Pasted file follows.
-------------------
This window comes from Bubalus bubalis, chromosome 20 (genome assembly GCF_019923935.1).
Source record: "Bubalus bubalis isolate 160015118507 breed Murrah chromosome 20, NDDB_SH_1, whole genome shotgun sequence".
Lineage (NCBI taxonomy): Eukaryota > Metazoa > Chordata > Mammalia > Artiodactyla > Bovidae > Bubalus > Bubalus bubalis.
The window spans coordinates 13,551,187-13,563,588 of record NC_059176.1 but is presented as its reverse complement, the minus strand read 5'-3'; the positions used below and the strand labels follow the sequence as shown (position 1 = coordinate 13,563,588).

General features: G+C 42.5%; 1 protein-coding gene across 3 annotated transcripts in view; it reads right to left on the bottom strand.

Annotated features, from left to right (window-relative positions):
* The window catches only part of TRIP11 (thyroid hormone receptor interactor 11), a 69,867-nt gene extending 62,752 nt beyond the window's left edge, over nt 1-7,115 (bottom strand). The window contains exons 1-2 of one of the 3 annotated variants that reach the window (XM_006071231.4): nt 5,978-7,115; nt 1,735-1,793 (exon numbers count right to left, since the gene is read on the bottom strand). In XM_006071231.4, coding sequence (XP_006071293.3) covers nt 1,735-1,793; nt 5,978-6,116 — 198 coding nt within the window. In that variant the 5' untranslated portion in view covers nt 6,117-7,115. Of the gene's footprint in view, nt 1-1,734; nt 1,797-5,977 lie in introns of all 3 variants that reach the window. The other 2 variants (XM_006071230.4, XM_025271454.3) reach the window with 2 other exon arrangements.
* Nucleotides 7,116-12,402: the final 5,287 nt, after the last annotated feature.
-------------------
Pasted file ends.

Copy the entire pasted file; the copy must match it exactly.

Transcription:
This window comes from Bubalus bubalis, chromosome 20 (genome assembly GCF_019923935.1).
Source record: "Bubalus bubalis isolate 160015118507 breed Murrah chromosome 20, NDDB_SH_1, whole genome shotgun sequence".
Lineage (NCBI taxonomy): Eukaryota > Metazoa > Chordata > Mammalia > Artiodactyla > Bovidae > Bubalus > Bubalus bubalis.
The window spans coordinates 13,551,187-13,563,588 of record NC_059176.1 but is presented as its reverse complement, the minus strand read 5'-3'; the positions used below and the strand labels follow the sequence as shown (position 1 = coordinate 13,563,588).

General features: G+C 42.5%; 1 protein-coding gene across 3 annotated transcripts in view; it reads right to left on the bottom strand.

Annotated features, from left to right (window-relative positions):
* The window catches only part of TRIP11 (thyroid hormone receptor interactor 11), a 69,867-nt gene extending 62,752 nt beyond the window's left edge, over nt 1-7,115 (bottom strand). The window contains exons 1-2 of one of the 3 annotated variants that reach the window (XM_006071231.4): nt 5,978-7,115; nt 1,735-1,793 (exon numbers count right to left, since the gene is read on the bottom strand). In XM_006071231.4, coding sequence (XP_006071293.3) covers nt 1,735-1,793; nt 5,978-6,116 — 198 coding nt within the window. In that variant the 5' untranslated portion in view covers nt 6,117-7,115. Of the gene's footprint in view, nt 1-1,734; nt 1,797-5,977 lie in introns of all 3 variants that reach the window. The other 2 variants (XM_006071230.4, XM_025271454.3) reach the window with 2 other exon arrangements.
* Nucleotides 7,116-12,402: the final 5,287 nt, after the last annotated feature.